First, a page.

London, Feb 3 (ANI): A new study might make it possible one day for surgeons to simply open the refrigerator when patient-ready bioengineered blood vessels might be needed.
To avoid complications in patients with coronary artery disease or peripheral arterial disease surgeons prefer to use vessels taken from a patient's own body.
But this poses a problem when the patient lacks enough robust blood vessels, reports Nature.
One particularly promising option has been the development of tissue-engineered vascular grafts, which are made using a patient's own cells - limiting the likelihood of rejection.
However, these types of patient-specific grafts take up to 9 months to grow and can cost more than 15,000 dollars per vessel.
Shannon Dahl, co-founder of biotechnology firm Humacyte in Durham, North Carolina, and her collaborators have developed a way to grow 'bioengineered veins' from donor cells by introducing the cells into scaffolds made of polyglycolic acid.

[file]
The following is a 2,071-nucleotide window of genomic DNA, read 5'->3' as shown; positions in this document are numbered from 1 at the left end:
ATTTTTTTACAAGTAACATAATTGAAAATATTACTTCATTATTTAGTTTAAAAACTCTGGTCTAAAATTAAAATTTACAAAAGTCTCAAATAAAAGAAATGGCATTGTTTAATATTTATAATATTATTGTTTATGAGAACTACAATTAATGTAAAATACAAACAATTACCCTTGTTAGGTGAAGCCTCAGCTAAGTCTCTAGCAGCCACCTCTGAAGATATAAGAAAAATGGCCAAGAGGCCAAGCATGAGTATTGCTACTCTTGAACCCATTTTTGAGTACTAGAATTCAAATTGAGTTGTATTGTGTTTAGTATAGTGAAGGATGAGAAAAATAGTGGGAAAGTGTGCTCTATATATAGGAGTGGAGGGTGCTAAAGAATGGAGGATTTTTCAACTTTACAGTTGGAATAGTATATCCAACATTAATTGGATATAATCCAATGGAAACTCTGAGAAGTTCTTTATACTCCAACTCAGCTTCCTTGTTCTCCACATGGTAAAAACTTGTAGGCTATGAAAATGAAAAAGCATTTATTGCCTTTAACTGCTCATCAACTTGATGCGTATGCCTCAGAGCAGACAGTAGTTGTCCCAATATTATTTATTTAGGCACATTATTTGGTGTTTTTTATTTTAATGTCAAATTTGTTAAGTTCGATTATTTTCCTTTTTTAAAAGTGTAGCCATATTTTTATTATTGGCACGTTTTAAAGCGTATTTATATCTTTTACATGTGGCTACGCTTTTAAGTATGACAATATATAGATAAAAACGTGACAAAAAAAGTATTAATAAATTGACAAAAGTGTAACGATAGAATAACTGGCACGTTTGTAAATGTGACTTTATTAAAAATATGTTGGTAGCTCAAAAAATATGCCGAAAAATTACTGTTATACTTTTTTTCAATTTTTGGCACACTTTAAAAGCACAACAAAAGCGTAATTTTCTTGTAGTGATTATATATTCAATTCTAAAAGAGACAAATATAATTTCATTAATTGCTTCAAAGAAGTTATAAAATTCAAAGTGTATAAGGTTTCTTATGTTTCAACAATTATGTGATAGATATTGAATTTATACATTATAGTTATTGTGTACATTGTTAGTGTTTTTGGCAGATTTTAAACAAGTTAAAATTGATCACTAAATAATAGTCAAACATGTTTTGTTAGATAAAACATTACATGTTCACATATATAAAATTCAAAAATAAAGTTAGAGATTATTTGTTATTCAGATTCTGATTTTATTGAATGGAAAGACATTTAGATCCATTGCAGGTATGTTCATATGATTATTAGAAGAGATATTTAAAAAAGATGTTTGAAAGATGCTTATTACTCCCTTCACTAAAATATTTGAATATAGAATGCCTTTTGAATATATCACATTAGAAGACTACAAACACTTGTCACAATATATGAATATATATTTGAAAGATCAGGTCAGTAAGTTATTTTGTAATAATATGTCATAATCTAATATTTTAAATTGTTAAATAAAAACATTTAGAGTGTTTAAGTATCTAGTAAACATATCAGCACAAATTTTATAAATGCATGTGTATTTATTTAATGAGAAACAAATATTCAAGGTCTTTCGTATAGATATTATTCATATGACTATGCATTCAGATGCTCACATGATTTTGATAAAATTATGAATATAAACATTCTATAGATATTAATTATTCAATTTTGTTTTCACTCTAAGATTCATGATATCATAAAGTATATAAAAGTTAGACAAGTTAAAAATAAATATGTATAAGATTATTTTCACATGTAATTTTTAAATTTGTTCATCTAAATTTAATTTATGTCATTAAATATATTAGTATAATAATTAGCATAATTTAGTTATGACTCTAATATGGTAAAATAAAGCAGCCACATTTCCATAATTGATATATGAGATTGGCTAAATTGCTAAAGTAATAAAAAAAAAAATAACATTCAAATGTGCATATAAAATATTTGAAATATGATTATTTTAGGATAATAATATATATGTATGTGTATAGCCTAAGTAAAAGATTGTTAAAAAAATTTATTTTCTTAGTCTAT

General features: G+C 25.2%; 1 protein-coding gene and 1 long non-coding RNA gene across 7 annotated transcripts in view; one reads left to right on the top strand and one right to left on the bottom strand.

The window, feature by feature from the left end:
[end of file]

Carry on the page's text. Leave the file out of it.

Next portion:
Using this method, the researchers say that instead of making one vascular graft at a time with one patient's cells, they could use cell banks to make as many as 37 large or 74 smaller blood vessels per donor, and cell banks put together from multiple donors could hold even more.
The vascular grafts demonstrated characteristics similar to those of human blood vessels in terms of strength and durability.
Gianni Angelini, clinical chair of cardiothoracic surgery at Imperial College London, says that if the smaller blood vessels made by the team need to be seeded with a patient's own cells, that would reduce the "off the shelf" utility of the grafts.
The research is published today in Science Translational Medicine. (ANI)